Pharmaceutical funding shot down

April 1, 2006

With increasing reports of dermatology patients waiting for three months or longer, some dermatologists feel that industry funding could at least make a dent in the shortage of skin specialists.

The American Academy of Dermatology recently decided not to accept funds from pharmaceutical companies, funds that would help to expand the number of residency slots for dermatologists.

On Call talked to dermatologists around the country about whether they see a shortage in their areas - and if they are relieved or disappointed that the slots won't be forthcoming from industry money.

Several dermatologists say the method of funding could be acceptable if it could be done in a manner where residents didn't know that they owed their careers to drug manufacturers.

Troy K. Richey, M.D., says he's fortunate in Eugene, Ore., that there isn't a drastic shortage of dermatology colleagues.

"I would say we're borderline. I don't think anybody's much more than maybe a month out in their scheduling. We've had three dermatologists settle here in the past nine years and we're all very busy, active, younger guys so that has filled the need a bit. We're not like some of those places where everyone is three, four or five months out in scheduling and are totally overwhelmed. At the same time, some of us have PAs working for us because we are busy."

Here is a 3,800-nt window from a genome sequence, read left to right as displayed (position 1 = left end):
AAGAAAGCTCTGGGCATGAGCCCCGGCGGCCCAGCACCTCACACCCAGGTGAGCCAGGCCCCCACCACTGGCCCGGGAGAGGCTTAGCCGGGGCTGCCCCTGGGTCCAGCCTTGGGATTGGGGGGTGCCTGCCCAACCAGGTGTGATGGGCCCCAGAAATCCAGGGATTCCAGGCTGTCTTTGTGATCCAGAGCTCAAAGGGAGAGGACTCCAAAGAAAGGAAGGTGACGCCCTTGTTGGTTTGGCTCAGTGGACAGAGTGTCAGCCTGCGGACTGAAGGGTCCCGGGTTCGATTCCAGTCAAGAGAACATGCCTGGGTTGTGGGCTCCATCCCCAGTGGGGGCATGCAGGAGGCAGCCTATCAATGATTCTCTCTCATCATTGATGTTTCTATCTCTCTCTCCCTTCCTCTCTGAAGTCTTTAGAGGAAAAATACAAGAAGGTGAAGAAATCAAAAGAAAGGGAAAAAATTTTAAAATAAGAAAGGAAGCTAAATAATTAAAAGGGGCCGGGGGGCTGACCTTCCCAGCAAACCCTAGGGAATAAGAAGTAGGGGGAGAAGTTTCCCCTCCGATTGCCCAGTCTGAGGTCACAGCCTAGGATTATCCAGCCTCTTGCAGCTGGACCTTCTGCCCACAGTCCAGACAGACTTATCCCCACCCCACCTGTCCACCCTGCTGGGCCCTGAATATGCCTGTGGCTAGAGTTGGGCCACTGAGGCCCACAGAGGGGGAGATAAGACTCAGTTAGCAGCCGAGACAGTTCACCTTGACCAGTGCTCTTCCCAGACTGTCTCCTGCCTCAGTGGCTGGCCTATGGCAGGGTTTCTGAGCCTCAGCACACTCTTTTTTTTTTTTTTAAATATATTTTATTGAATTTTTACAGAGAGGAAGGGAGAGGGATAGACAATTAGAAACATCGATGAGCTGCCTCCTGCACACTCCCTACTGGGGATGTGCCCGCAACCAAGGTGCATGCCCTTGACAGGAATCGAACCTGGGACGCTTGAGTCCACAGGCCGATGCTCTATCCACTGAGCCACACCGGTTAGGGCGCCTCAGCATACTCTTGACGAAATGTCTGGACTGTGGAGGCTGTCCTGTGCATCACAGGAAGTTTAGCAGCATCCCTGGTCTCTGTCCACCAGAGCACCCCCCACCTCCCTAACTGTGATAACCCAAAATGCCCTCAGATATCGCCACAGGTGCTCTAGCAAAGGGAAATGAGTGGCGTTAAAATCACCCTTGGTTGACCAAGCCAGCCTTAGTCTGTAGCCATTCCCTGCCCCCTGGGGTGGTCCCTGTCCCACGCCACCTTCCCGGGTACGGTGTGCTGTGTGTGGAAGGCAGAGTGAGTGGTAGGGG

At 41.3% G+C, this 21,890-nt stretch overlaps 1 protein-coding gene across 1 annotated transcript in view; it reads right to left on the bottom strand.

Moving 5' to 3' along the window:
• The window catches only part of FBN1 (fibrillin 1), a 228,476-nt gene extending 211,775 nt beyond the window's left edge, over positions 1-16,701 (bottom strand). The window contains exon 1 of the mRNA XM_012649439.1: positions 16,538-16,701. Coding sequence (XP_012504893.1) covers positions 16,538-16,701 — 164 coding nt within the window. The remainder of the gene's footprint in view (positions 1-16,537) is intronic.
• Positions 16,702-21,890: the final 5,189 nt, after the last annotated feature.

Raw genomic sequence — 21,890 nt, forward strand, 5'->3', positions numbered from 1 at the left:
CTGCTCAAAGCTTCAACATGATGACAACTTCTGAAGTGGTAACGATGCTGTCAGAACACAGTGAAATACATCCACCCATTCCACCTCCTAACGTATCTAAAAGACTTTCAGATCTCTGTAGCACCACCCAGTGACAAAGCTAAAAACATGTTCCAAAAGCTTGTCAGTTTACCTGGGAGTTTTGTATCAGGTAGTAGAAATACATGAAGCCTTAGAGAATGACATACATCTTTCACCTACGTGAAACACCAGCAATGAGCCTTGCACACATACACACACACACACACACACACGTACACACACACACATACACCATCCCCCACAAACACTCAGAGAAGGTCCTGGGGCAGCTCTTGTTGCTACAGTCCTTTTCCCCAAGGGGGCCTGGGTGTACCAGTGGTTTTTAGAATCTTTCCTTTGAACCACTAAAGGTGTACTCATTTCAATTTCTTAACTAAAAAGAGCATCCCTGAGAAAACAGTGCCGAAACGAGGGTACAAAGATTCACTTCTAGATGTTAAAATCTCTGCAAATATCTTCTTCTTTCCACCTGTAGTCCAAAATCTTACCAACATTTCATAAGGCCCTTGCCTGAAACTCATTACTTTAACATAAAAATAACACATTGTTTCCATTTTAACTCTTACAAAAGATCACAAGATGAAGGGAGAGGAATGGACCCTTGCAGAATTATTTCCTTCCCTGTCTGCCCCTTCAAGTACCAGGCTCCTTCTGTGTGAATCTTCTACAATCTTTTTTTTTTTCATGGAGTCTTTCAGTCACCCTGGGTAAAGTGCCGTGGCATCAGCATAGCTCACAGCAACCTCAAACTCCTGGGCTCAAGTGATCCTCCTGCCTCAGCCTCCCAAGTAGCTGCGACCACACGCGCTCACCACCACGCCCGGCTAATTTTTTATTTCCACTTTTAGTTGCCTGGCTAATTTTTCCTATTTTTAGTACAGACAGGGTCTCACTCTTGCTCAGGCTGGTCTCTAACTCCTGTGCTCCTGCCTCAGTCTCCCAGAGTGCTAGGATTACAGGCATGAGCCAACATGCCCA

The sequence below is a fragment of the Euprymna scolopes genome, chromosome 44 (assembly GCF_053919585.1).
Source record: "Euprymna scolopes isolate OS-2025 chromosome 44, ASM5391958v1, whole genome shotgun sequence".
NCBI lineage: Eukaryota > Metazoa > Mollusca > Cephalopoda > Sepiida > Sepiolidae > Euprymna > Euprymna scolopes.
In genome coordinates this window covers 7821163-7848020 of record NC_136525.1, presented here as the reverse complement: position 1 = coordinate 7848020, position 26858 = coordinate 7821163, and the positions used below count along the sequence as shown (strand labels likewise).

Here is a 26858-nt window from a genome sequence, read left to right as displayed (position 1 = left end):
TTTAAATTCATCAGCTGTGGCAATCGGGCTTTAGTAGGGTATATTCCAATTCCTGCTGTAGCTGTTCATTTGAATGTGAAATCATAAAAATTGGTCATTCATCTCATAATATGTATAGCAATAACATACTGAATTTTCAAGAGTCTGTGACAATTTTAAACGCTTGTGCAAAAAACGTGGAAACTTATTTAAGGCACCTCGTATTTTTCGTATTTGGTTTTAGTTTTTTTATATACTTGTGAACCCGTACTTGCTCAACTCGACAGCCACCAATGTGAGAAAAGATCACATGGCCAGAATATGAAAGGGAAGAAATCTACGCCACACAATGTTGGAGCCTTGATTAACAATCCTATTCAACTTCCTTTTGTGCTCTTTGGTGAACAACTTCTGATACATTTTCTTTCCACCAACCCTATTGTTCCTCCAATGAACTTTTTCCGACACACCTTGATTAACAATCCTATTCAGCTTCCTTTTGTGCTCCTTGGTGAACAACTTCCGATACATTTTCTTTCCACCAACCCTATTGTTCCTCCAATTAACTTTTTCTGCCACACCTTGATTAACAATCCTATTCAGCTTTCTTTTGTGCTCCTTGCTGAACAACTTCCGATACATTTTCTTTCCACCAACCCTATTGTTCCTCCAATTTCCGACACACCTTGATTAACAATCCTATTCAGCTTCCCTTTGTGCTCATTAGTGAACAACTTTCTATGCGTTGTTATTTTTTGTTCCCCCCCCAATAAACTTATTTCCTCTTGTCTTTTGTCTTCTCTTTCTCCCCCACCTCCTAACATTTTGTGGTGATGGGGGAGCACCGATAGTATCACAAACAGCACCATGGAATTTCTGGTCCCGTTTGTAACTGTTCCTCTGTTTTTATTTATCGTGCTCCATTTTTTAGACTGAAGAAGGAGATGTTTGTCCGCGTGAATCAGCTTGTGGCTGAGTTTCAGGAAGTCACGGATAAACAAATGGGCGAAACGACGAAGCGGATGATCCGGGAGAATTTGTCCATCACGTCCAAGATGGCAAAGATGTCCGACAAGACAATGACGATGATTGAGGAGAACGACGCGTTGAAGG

"I feel that we already have too close a relationship with the drug companies that can influence the way doctors do things. Training should be kept out of that realm a little bit.

"I think all doctors feel pressure from the drug companies - you either ignore it or not. But they put the pressure on, that's their job. They're here to encourage you to use their products. If they were to fund residency slots, you would want to make sure young residents wouldn't be influenced, thinking they owed the companies something for picking up the cost of their training."

In Springfield, Ill., Judith P. Knox, M.D., says she does see a need for more residents.

"We definitely need more where I'm practicing and I don't know how we're going to get them if we don't have more training opportunities.

"We have to work through the powers-that-be to fund the residencies and to prove why we need more dermatologists. We're supposed to be putting our patients first and the way to do that is to give them better access to dermatology. But pharmaceutical companies are not the answer; in fact, that's just about the worst answer I can think of."

A practitioner for 12 years and a clinical faculty member of Southern Illinois University, she agrees with the decision not to use pharmaceutically funded training slots.

"We're way too closely tied to the drug companies as it is. There has to be a better way to fund residencies. I worry that we're not raising a group of independent thinkers in dermatology. The more industry funds residencies, the more of a problem there will be in dermatology.

"I was brought up (trained) so that if you even got caught talking to a drug rep, you'd get kicked out of the program."